Current setting: Nairobi Java House landside at Jomo Kenyatta Airport. Where are the waiters? Taking shelter for six hours before checking in for a flight in which I will get to know five different airports in four different African countries, flying sky high for both the sunrise and the sunset. Welcome to my comfort zone.
Note: This is a continuation of my last post, which you can read here!
As you read in my last post, there is a particular life maxim that I’ve kept close to heart as the seasons of life have continually shifted.
Crying is the first sign of life, but laughter is the surest.
I am a believer that seasons of sorrow give way to rebirth. Based on my last blog post, you might think that I believe that with rebirth comes seasons of laughter, or that seasons of tears and laughter are mutually exclusive.
Well, life has never exactly graced us with such simplicity has it? Even in laughter the heart may ache. I reckon many of us know that all too well. Please do not mistake me when I say that laughter is the surest sign of life. I do not mean that unless you’re perpetually as happy as bird with a French fry that your life is pointless. In fact, that’s the opposite of the truth I see.
Laughter and joy are not simply about happiness. They are more importantly about resilience. I know that because I have seen laughter fill the mouths of Eritrean refugee children separated from their beloved siblings. I have heard laughter fill the classrooms of my Kenyan students I’ve gotten to know at Made in the Streets who tell me stories of such brokenness. Moreover, I’ve experienced laughter filling up my own life when, honestly, (and this is truly the most eloquently I can put it) everything totally sucked because college is hard and boys are the worst and whatever whatever whatever UGH. I’m sure those were my exact words at the time.
(pictured above: some of the resilient faces of the children at the Jaffa Institute in Israel. These students largely come from Sudanese or Eritrean refugee families.)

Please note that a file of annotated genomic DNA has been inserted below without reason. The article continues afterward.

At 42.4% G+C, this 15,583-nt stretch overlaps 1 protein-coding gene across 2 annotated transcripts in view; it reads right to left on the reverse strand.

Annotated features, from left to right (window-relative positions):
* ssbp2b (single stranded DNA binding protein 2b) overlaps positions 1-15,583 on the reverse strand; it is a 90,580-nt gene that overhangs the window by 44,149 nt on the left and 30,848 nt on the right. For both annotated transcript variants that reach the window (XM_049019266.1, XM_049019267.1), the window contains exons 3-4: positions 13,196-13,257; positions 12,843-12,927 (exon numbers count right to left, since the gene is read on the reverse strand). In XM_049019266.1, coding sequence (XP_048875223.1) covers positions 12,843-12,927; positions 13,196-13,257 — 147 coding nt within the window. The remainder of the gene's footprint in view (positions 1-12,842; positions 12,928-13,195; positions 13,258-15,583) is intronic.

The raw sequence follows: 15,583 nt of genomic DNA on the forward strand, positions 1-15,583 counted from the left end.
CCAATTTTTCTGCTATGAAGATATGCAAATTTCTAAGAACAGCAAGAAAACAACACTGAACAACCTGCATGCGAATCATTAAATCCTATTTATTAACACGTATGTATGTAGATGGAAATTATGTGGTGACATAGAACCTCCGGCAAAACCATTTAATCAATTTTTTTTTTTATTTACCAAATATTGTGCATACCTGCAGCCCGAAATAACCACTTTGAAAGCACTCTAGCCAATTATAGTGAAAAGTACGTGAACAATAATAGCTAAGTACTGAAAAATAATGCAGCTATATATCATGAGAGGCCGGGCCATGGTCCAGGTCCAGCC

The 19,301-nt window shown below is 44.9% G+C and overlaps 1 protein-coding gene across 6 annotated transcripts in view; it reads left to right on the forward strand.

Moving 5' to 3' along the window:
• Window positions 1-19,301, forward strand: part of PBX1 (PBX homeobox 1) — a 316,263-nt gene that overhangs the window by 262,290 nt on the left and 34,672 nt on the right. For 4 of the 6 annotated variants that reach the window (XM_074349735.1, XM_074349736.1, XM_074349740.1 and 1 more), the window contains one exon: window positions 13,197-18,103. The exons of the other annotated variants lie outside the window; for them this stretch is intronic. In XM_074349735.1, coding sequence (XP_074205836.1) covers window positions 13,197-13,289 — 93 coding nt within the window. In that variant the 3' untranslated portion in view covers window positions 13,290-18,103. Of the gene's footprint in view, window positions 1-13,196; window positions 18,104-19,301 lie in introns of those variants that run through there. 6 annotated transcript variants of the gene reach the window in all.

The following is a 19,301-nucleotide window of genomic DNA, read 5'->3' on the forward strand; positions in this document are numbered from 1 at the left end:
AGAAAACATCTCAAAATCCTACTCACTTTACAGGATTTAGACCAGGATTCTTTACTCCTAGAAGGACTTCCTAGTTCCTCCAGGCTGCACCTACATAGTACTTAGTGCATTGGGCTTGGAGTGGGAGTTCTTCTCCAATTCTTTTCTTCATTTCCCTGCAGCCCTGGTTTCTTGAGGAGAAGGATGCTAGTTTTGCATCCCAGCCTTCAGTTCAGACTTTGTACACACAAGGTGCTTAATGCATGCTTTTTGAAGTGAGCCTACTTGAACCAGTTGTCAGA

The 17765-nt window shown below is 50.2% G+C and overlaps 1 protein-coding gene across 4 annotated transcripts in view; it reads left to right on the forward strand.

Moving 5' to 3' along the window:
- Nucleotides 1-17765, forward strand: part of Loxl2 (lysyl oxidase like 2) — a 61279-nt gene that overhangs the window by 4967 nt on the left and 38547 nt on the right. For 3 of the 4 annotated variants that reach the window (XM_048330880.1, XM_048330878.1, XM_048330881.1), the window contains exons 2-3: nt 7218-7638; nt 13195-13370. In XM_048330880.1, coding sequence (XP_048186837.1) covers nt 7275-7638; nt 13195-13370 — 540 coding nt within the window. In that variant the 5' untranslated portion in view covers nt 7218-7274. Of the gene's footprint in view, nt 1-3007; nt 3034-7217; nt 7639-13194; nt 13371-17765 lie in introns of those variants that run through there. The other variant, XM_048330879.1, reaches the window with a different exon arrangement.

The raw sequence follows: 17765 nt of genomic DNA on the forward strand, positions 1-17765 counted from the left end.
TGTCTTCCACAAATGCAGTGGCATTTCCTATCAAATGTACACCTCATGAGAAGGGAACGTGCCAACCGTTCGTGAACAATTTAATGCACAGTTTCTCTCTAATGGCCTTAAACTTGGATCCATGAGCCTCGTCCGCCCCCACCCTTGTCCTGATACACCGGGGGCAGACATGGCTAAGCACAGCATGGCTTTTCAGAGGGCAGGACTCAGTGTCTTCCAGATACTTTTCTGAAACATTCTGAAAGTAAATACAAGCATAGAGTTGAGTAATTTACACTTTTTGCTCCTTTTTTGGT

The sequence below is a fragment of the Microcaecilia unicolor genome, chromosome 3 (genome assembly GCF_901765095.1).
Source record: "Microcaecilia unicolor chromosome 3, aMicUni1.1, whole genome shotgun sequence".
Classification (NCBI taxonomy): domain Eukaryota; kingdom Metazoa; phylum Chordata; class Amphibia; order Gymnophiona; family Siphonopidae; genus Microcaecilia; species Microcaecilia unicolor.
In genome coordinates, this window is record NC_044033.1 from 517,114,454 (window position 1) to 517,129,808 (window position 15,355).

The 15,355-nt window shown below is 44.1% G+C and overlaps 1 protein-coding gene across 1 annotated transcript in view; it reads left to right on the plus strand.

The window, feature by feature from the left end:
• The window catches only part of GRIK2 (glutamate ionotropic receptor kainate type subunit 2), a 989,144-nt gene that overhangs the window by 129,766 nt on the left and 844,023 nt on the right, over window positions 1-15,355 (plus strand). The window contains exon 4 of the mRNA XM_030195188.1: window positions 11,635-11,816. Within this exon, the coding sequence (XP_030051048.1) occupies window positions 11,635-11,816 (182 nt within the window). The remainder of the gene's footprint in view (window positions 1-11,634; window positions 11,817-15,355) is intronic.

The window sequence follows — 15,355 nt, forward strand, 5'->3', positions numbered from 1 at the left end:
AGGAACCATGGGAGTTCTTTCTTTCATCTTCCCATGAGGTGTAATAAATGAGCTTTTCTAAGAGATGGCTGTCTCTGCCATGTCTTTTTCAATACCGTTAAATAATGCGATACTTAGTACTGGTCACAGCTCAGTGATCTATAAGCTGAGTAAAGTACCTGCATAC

Something really beautiful has happened in me in the last year. Bad things happen. A favorite student runs away. I don’t get the dream job. Loved ones die at their own hand. I literally hit a wall (with my car, oops). Every time a bad thing happens, I ask, is this supposed to be when I lose faith? God, shouldn’t I be angry with you? Why do I still want to sing and dance and love? Why do I still laugh? Why do I still get filled up at the sight of a clear night and a shooting star when my wish has already been denied? Why haven’t I stopped fighting yet, after countless times past of thinking I should? And every time, I have peace, joy even. Sometimes it takes a little while, but I want to keep fighting the good fight.
Laughter is the surest sign of life because it means that we are fighting dearly for life. It means that we are resilient, and life is truest in resilience. In resilience, we know that imperfect life is worth fighting for. In resilience, we care enough to look for beauty and goodness. In resilience, we laugh without fear of the future.
In truth, we fight for life every second of every day. And it’s not violent, it doesn’t have to be. It’s beautiful. Because it means that no matter how painful and how dark it gets, we’ve remembered what it’s like for the sun to rise again and for the winds to gently pull us closer to sweet, merciful, abundant life.
“Blessed are you who are hungry now, for you shall be satisfied. Blessed are you who weep now, for you shall laugh.” Luke 6:21